The streets of Santiago and other cities in Chile are still being held by thousands of people, who refuse to stand down in the face of ongoing repression and the agreement signed between the government and opposition parties to demobilize the protest movement. The “Agreement for Social Peace and a New Constitution” doesn’t guarantee either, and is a demonstration of how the political class continues to turn its back on the population.
On November 14th, political parties from across the spectrum, with the exception of the Communist Party, came to an agreement which would trigger a plebiscite in April of 2020, in which the population will vote on whether or not they want a new Constitution, and determine whether the constitutional assembly would be half parliamentarians ad half elected through a separate process, or whether all should be elected. A two thirds majority would be needed by the assembly to approve any proposals.
On the left, the Socialist Party (PS) signed the agreement, as did the Democracy Party (PD), Democratic Revolution (RD) and the Broad Front (FA). Many leaders deserted the latter, as they felt that the agreement “is against the essence of the demands that the different and diverse mobilizations have enunciated in the streets.”
As is taking place in key conflicts in Latin America, it has been Indigenous people and feminists who have named what is taking place in the clearest way.
A communiqué from the 8M Feminist Coordination rejects impunity and states: “This agreement saves a criminal government, which has governed with blood stained hands during a crisis of its own creation.” The feminist communiqué points to President Sebastián Piñera as the person responsible for the dead, the mutilated, and victims of political sexual violence, torture, kidnapping and disappearances. Since protests began, nearly 300 protestors have lost eyes, often after being shot with rubber bullets or tear gas canisters at close range by police.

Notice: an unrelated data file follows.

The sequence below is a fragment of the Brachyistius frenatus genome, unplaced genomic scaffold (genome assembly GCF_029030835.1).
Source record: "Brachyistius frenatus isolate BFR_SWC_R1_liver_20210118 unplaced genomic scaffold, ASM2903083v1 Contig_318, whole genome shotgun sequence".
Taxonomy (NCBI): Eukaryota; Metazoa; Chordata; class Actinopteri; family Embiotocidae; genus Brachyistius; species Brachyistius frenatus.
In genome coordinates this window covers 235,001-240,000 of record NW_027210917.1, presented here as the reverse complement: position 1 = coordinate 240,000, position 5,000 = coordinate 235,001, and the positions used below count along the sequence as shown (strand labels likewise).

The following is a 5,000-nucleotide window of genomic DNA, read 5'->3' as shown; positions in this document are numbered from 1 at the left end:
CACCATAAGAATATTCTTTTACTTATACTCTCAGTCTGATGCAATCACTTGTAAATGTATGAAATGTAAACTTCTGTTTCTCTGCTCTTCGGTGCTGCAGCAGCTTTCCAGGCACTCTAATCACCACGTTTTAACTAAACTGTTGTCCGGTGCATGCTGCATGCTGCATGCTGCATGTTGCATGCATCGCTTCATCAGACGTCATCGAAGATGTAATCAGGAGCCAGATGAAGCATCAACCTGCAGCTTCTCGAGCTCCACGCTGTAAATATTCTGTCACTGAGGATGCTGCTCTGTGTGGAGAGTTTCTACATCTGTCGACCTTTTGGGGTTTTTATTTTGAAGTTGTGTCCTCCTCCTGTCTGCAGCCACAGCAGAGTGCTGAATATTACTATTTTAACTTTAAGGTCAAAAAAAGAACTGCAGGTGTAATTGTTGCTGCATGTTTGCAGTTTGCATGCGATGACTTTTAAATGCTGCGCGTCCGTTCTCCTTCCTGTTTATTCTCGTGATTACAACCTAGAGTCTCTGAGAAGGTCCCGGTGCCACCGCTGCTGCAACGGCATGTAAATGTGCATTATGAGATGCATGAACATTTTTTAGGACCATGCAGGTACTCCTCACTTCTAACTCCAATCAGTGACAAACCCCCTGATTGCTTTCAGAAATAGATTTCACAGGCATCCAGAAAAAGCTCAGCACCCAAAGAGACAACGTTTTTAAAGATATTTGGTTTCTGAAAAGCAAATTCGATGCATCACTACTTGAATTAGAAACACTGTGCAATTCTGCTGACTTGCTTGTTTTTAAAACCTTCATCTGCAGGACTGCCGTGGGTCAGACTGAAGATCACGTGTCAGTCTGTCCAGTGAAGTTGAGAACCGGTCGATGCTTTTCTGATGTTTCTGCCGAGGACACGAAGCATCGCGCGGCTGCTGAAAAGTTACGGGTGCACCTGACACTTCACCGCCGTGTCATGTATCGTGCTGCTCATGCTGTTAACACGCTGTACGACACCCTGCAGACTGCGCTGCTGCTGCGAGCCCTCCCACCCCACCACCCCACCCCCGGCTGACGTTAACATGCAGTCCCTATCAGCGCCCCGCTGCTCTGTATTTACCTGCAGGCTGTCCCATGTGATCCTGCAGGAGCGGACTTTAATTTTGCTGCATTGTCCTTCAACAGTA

The feminists are clear that a constitutional process in these conditions “is a new congress designed by the same political parties that caused this crisis and who have been overseeing the increasing precariousness of our lives.” They believe that the final objective of the agreement is to get people off the streets to “turn us into spectators again.”
The Mapuche view has been expressed through at least three different organizations: the Mapuche Territorial Alliance, the Koz Koz Mapuche Parliament, and the media collective Mapuexpress.
Mapuexpress keeps tallies on the injuries caused by the repression, highlighting sexual violence and torture. They thus highlight that the “peace accord” was signed in a context of state terrorism, through the application of a Pinochet era Interior Security Law. The greatest risk is that the political and corporate forces that supported the dictatorship and kept the majority of the parliament since the transition to democracy in 1990 will end up being the ones who write the new Constitution.
The name of the Koz Koz Mapuche Parliament commemorates the historic encounter the Mapuche communities had in Panguipulli (Valdivia province), shortly after the Chilean war of occupation of their territory. Their November 17 communiqué states that the agreement “bets on demobilization and distances the possibility of real changes.”
The Koz Koz Mapuche Parliament says in the statement that the aim of elites is to confuse social movements, “to create a base through which to continue usurping power.” For its part, the Mapuche Territorial Alliance has called for the construction of an Assembly of Nations and Movements, which could be similar to the Popular and Indigenous Parliament of Ecuador, as it is being proposed as a space of permanent articulation between social organizations.
There’s no doubt that Indigenous peoples and feminists are changing the old political culture in a deeper way than ideological debates are. Their impact is strong, and it is not easy to measure. We can see that the Mapuche flag is often flown in demonstrations, and that nobody accepts depending on hierarchical organizations, nor do they bow down to caudillos.
Anti-patriarchal women and Indigenous peoples are teaching us the value of collective leadership, rejecting not only traditional leftist leaders (caciques de izquierda) but also political parties and vanguardism.
The priority for organized and mobilized people is to build spaces that are safe and autonomous, based on face-to-face relationships and mutual trust, which is much more important than abstract programs written by the same caudillos who, when the time comes to act, cast them aside. The open town halls are a step in the direction of autonomy.
As we’ve learned from Silvia Rivera Cusicanqui, Rita Segato, María Galindo and Mujeres Creando, as we’ve learned from the Confederation of Indigenous Nationalities of Ecuador (CONAIE) and Ecuadorian women, an explicit rejection of the culture of macho-vanguardism is afoot.
Since the Zapatista uprising we’ve been debating if you need to take state power to change the world. Women have continued to push that debate forward ever since. An anti-patriarchal and anti-colonial politics is being born.
Raúl Zibechi is a Uruguayan journalist and popular educator who accompanies grassroots processes in Latin America.